Persian Culture


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Enthroned in Peresepolis, the magnificent city that he built, Darius I firmly grasps the royal scepter in his right hand. In the left, he is holding a lotus blossom with two buds, the symbol of royalty.

Darius (Greek form Dareios) is a classicized form of the Old Persian Daraya-Vohumanah, Darayavahush or Darayavaush, which was the name of three kings of the Achaemenid Dynasty of Persia: Darius I (the Great), ruled 522-486 BCE, Darius II (Ochos), ruled 423-405/4 BCE, and Darius III (Kodomannos), ruled 336-330 BCE. In addition to these, the oldest son of Xerxes I was named Darius, but he was murdered before he ever came to the throne, and Darius, the son of Artaxerxes II, was executed for treason against his own father.

According to A. T. Olmstead's book History of the Persian Empire, Darius the Great's father Vishtaspa (Hystaspes) and mother Hutaosa (Atossa) knew the prophet Zarathustra (Zoroaster) personally and were converted by him to the new religion he preached, Zoroastrianism.

The empire of Darius the Great extended from Egypt in the west to the Indus River in the east. The major satrapies or provinces of his Empire were connected to the center at Persepolis, in the Fars Province of present-day Iran. The Royal Road connected 111 stations to each other. Messengers riding swift horses informed the king within days of turmoil brewing in lands as distant as Egypt and Sughdiana.


One of the most awe-inspiring monuments of the ancient world, Persepolis was the ceremonial capital of the Achaemenian empire. It was built during the reign of Darius I, known as Darius the Great (522-485 BC), and developed further by successive kings. The various temples and monuments are located upon a vast platform, some 450 metres by 300 metres and 20 metres in height. At the head of the ceremonial staircase leading to the terrace is the Gateway of All Nations built by Xerxes I and guarded by two colossal bull-like figures.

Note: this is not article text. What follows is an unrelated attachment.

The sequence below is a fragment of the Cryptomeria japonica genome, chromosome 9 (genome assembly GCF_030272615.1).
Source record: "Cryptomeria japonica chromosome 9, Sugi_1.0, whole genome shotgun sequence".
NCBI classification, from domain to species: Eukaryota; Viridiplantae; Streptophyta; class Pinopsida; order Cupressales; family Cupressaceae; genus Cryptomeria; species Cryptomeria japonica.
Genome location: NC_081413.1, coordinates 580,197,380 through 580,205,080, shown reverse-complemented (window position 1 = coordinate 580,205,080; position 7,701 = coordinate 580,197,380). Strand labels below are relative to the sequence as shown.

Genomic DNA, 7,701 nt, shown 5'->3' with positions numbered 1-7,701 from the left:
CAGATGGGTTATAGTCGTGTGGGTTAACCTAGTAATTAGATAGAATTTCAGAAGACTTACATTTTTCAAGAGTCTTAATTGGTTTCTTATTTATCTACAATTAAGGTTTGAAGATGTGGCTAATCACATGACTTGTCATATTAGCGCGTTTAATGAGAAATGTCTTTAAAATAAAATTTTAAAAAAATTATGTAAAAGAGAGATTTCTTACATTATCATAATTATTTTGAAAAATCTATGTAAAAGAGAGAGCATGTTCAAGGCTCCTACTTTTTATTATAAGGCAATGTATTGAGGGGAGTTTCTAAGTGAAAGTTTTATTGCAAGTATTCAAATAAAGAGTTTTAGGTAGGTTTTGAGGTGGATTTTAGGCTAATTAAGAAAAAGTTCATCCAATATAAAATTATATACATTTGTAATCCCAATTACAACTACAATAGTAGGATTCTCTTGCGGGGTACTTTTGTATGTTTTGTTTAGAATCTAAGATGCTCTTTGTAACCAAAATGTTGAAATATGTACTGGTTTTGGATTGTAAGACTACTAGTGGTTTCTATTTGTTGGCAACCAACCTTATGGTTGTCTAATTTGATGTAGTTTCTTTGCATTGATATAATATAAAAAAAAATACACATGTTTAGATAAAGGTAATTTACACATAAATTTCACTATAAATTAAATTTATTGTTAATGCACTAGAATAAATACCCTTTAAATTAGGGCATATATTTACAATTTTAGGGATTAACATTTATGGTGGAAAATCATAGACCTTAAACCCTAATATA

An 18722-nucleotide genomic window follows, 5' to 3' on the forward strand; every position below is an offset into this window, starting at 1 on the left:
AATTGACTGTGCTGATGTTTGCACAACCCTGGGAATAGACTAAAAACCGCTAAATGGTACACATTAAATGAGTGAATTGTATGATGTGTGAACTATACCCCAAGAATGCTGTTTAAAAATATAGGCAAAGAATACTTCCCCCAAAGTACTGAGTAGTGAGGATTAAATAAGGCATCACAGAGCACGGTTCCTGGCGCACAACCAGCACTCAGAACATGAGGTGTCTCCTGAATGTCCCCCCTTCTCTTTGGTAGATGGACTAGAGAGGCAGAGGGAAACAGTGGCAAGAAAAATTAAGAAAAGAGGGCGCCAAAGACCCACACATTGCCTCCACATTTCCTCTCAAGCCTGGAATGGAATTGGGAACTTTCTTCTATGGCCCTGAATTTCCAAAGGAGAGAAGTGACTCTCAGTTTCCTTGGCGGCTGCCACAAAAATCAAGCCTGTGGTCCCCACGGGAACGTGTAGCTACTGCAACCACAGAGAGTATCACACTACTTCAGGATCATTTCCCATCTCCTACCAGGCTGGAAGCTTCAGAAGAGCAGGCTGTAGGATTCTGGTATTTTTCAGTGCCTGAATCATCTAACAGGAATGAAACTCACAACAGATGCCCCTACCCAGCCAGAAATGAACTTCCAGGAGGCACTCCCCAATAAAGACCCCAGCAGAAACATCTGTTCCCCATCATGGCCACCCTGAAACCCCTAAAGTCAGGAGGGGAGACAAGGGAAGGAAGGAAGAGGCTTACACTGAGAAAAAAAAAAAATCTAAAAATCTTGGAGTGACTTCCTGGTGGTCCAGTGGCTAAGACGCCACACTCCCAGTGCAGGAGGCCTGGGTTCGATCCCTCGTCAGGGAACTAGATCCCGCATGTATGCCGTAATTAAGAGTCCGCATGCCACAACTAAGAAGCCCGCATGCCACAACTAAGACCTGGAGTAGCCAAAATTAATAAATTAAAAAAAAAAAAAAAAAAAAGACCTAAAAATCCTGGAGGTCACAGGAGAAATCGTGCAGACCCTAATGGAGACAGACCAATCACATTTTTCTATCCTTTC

Darius was the greatest of all the Persian kings. He extended the empires borders into India and Europe. He also fought two wars with the Greeks which were disastrous.

He established a government which became a model for many future governments;

(A) Established a tax-collection system;
(B) Allowed locals to keep customs and religions;
(C) Divided his empire into districts known as Satrapies;
(D) Built a system of roads still used today;
(E) Established a complex postal system;
(F) Established a network of spies he called the "Eyes and Ears of the King."
(G) Built two new capital cities, one at Susa and one at Persepolis.

From 499 to 493 BC he engaged in crushing a revolt of the Ionian Greeks living under Persian rule in Asia, and then launched a punitive campaign against the European Greeks for supporting the rebels. His forces were disastrously defeated by the Greeks at the historic Battle of Marathon in 490 BC.

Darius died while preparing a new expedition against the Greeks; his son and successor, Xerxes I, attempted to fulfill his plan.


Tomb of Darius



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